We’ve been made to believe that a chemical imbalance in the brain, specifically serotonin, can be fixed by popping a pill, mainly because the pharmaceutical industry tells us so.
We’ve all seen those commercials for antidepressants, followed by a long list of side effects. So, what happens when we allow “big pharma” to dictate science? For one, the medical profession continues to endorse the product — even when the science behind it is vague at best.
Let’s talk serotonin and depression
Depression affects approximately 350 million people worldwide, according to the World Health Organization. Depression can lead to poor quality of life, increased risk of heart disease and, in extreme cases, suicide. A shortfall of serotonin is primarily to blame, touts the pharmaceutical industry and some health-care professionals. The problem with that theory: serotonin linked to depression is not scientifically credible.
While much of the general population seems to accept the chemical imbalance hypothesis, the truth is, there just isn’t enough concrete evidence to back that theory. In the past few years some leading psychiatrists have been trying to distance themselves from the chemical imbalance theory of depression, because the evidence to support it has simply never been there, suggests Dr. Joanna Moncrieff in her blog post, “The Chemical Imbalance Theory of Depression: still promoted but still unfounded.”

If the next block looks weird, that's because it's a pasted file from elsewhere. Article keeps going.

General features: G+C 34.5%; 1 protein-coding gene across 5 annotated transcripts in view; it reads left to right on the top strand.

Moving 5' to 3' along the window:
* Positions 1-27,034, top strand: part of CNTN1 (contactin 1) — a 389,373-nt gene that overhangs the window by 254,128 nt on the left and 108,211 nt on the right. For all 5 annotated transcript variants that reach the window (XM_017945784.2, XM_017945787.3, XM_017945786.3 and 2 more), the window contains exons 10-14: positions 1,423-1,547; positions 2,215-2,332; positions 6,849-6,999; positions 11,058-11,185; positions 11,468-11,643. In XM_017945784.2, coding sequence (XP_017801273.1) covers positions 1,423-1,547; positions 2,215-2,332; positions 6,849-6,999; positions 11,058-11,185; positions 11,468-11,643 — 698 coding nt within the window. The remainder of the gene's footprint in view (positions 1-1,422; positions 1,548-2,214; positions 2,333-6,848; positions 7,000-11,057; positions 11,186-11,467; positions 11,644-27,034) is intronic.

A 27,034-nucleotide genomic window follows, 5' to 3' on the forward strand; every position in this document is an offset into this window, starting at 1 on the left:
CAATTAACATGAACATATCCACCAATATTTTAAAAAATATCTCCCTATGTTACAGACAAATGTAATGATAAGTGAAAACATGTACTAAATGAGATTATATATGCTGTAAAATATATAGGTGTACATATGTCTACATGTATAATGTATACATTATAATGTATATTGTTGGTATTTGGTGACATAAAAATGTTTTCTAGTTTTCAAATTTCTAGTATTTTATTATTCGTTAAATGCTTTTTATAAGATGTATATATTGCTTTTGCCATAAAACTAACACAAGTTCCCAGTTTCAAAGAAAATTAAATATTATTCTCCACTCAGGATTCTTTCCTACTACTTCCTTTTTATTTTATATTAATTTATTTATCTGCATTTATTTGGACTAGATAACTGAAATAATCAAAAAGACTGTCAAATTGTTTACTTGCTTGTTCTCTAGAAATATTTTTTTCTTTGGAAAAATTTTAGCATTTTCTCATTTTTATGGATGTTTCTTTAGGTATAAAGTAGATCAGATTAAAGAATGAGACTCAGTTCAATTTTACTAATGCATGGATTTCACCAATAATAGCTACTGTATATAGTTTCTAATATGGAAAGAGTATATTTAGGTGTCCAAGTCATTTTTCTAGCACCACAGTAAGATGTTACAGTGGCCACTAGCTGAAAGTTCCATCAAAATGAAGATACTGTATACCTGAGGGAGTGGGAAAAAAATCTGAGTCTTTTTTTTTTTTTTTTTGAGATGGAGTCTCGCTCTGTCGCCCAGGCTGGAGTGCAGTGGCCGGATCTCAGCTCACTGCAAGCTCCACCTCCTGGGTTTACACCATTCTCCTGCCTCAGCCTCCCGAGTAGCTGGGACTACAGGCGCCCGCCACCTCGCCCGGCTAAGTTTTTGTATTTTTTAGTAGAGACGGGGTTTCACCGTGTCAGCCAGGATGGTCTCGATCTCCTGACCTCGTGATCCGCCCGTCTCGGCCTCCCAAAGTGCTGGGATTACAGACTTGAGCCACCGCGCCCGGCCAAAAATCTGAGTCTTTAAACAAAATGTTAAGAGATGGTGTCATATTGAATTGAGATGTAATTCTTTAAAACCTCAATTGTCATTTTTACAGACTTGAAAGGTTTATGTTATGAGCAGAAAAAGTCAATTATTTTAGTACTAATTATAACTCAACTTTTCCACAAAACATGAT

Treatments for depression vary, but a few common treatments include psychotherapy and prescribed antidepressants. Among the most commonly prescribed antidepressants in the US are SSRIs, (selective serotonin reuptake inhibitors). These antidepressants are designed to target the neurotransmitter serotonin. The general idea is that a deficiency of certain chemical messengers or neurotransmitters interferes with the transmission of nerve impulses, causing or contributing to depression. One of these neurotransmitters, serotonin, has attracted a lot of attention. Some experts question the validity of the science behind serotonin and its link to depression.
Replacing antidepressants with placebos
Antidepressants are dispensed to fix a chemical imbalance, particularly a lack of serotonin in the brain. While their supposed effectiveness links to the chemical imbalance theory, the fact is, published data and the unpublished data hidden by drug companies reveal that most (if not all) of the benefits are due to the placebo effect, according to psychotherapist Irving Kirsch of Harvard Medical School, author of the study, “Antidepressants and the Placebo Effect.”
In 1998, researchers Kirsch and Guy Sapirstein searched studies in which depressed patients were randomized to receive a dummy pill or no treatment at all. What they noticed was that the studies also included responses to antidepressants. Surprisingly, they found that even dummy pills had an effect on depression. It seems that 75 percent of participants who were given a placebo with no active ingredient, had the same mental health improvement as those administered with the antidepressant drugs. Naturally, the findings were extremely controversial.